This second class on mysticism in Bahá’u’lláh’s works that deal with some of the important themes of the mystic tradition so popular in Persian poetry, will focus on the basic concepts of The Seven Valleys as compared to the same themes of Farid ud-Din Attar’s Conference of the Birds. We will also discuss some more about the influence of Plato on the concept of mystic ascent, and will touch on the notion of “Annihilation or “True Poverty and Absolute Nothingness.”

Before one can understand much beyond the foundational allegorical meaning of Bahá’u’lláh’s “The Seven Valleys” as seven stages in a process of spiritualization, certain tools can be helpful and, in some cases, essential if one is to discover the difficult and diverse figurative devices He has employed in this rich and abstruse work. This class will introduce the attendees to a basic understanding how to identify these devices and how to uncover their veiled meaning.

In the last class we discussed some of the figurative devices commonly associated with mysticism and mystic works. This class will apply these tools to some of what Bahá’u’lláh refers to as the “Húrís of Inner Meaning,” both in His mystical works and in His other modes of revelation.

After finishing a few observations about Bahá’u’lláh’s mystic poetry, we will begin the first in a series of weekly classes of relatively deep study of the most important doctrinal work in the Bahá’í Faith, the second most important work revealed by Bahá’u’lláh, and what may well be regarded as the possibly the most important work in the Bahá’í dispensation. This essential reading for all those who are Bahá’ís, as well as for anyone wishing to discover perhaps the most weighty proof of the validity of the Bahá’í claims about Bahá’u’lláh as the Messenger from God for this age.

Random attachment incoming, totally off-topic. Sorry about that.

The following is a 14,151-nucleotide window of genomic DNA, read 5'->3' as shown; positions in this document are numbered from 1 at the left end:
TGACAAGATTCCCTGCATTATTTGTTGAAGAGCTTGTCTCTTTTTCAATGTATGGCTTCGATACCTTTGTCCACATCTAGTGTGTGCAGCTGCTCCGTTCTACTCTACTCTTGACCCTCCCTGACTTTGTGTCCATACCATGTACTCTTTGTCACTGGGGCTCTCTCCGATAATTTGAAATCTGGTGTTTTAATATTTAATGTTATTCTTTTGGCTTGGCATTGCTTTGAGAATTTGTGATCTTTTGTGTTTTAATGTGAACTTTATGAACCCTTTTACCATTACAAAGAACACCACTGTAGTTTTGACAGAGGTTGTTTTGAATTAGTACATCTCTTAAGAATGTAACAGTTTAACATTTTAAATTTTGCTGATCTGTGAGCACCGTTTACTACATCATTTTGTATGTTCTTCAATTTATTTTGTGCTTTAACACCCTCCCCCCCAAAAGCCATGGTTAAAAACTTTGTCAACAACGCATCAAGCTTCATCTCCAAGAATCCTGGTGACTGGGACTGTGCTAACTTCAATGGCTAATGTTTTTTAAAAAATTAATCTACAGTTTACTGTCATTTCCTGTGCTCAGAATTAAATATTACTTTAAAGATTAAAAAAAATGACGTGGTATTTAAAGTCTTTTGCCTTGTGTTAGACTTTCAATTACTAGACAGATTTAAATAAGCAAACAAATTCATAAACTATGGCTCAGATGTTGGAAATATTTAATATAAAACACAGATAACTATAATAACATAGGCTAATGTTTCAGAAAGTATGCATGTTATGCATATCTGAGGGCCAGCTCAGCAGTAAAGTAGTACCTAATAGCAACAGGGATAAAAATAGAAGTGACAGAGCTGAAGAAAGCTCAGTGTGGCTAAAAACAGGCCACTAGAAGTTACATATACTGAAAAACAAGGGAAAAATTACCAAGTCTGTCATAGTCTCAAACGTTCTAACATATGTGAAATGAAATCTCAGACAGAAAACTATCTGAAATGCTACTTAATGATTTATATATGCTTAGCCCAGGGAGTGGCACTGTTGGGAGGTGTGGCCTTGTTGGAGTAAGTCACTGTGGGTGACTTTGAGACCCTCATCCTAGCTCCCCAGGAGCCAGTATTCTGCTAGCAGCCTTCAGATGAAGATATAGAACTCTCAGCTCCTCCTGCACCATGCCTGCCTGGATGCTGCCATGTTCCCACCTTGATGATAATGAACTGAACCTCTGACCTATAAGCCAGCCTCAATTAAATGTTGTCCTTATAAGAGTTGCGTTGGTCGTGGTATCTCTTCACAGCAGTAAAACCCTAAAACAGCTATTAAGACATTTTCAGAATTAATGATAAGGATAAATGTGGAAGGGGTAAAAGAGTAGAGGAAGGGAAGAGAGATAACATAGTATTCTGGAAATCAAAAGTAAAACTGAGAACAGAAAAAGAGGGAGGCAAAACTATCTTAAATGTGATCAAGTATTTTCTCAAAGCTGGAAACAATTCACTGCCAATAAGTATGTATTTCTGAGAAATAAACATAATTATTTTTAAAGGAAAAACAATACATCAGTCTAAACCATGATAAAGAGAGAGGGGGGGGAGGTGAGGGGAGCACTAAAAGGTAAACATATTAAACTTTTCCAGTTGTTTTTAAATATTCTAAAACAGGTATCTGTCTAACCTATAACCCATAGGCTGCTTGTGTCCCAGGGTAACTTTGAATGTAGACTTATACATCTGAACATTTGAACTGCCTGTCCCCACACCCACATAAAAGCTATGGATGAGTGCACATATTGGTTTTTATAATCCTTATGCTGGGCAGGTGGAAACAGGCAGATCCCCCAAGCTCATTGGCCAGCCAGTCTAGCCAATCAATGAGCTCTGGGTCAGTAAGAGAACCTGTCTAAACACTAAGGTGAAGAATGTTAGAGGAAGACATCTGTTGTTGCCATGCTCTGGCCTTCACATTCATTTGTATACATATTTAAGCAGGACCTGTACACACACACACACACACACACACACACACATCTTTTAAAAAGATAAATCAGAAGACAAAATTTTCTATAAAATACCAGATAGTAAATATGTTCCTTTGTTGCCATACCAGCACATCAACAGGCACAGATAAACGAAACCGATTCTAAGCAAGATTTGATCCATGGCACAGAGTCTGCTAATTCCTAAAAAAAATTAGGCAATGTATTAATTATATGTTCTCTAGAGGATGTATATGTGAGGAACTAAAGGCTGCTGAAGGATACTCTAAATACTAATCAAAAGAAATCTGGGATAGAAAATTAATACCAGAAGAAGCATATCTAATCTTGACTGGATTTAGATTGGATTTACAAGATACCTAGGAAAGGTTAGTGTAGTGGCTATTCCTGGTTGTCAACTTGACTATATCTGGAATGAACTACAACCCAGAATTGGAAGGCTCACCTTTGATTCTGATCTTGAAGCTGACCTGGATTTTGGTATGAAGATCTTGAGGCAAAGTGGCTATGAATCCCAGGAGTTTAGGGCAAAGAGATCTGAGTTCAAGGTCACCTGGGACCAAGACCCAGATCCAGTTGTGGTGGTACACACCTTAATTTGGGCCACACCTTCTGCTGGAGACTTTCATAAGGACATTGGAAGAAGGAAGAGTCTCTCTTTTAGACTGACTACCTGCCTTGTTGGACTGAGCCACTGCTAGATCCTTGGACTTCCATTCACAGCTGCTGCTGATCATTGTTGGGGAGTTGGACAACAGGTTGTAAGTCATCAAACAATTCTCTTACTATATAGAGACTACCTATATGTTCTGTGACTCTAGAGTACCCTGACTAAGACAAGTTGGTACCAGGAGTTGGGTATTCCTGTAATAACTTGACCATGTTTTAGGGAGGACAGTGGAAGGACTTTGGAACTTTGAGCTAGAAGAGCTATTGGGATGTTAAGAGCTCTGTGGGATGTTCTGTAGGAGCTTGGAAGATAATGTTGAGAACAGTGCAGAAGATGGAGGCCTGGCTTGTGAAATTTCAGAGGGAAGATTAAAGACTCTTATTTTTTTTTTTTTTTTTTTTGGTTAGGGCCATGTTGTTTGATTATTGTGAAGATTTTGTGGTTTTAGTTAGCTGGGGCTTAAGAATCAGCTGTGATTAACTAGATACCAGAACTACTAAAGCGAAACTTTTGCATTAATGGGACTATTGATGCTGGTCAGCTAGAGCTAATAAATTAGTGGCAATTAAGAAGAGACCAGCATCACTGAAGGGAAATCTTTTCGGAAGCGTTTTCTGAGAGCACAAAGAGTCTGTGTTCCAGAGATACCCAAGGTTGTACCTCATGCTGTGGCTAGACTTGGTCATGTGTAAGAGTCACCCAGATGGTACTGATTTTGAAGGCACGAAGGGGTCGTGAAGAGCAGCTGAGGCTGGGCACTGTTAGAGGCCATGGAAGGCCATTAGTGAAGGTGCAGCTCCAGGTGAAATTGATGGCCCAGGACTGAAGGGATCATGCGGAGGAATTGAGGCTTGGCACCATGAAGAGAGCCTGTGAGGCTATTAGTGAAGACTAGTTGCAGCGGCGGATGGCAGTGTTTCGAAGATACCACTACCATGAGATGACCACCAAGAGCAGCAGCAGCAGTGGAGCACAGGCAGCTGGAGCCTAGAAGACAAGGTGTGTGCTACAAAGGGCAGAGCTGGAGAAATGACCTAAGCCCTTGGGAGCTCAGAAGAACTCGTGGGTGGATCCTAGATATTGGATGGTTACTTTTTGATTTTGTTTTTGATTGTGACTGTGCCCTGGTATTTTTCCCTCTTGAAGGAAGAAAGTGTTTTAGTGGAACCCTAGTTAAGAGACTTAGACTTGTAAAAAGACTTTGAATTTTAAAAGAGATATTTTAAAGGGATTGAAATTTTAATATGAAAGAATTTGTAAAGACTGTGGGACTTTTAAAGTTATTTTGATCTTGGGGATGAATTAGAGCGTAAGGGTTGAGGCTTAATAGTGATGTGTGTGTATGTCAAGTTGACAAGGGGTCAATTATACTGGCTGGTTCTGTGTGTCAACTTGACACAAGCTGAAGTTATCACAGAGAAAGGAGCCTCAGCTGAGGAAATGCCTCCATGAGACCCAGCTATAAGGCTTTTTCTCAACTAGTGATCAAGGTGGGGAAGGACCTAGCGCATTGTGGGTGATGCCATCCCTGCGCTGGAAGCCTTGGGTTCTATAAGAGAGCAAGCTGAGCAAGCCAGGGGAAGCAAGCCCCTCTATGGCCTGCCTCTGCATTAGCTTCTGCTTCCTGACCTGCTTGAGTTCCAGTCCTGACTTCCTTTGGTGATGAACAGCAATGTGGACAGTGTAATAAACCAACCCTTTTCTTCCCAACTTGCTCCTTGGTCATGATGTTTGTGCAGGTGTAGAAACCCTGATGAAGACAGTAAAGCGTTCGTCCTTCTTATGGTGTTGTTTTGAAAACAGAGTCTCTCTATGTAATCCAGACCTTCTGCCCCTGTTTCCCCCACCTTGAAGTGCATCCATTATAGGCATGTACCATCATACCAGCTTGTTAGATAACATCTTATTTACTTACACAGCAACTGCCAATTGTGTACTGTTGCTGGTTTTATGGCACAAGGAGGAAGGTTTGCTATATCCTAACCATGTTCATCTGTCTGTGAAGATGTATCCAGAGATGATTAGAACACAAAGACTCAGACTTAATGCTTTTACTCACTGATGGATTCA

This is the first class in a series of weekly classes dedicated to examining the structure and major parts of Bahá’u’lláh’s most important doctrinal work, the Kitáb-i-Íqán (The Book of Certitude). Each class will be designed to provide the participants with a focused examination of how Bahá’u’lláh has structured this two-part essay on (1) why people of failed to recognize Manifestations of the past and on (2) the nature and proofs of the Manifestations. Attendees will be provided with an exacting outline of the entire work, which will serve as the structure for each class on this work, and slides derived from that outline.

This is the second in a series of weekly classes dedicated to examining the structure and major themes of Bahá’u’lláh’s most important doctrinal work, the Kitáb-i-Íqán (The Book of Certitude). Each class will be designed to provide the participants with a focused examination of how Bahá’u’lláh has structured this two-part essay on (1) why people of failed to recognize Manifestations of the past and (2) the nature and proofs of the Manifestations. Attendees will be provided with an exacting outline of the entire work, which will serve as the structure for each class, as well as slides for each class derived from that outline.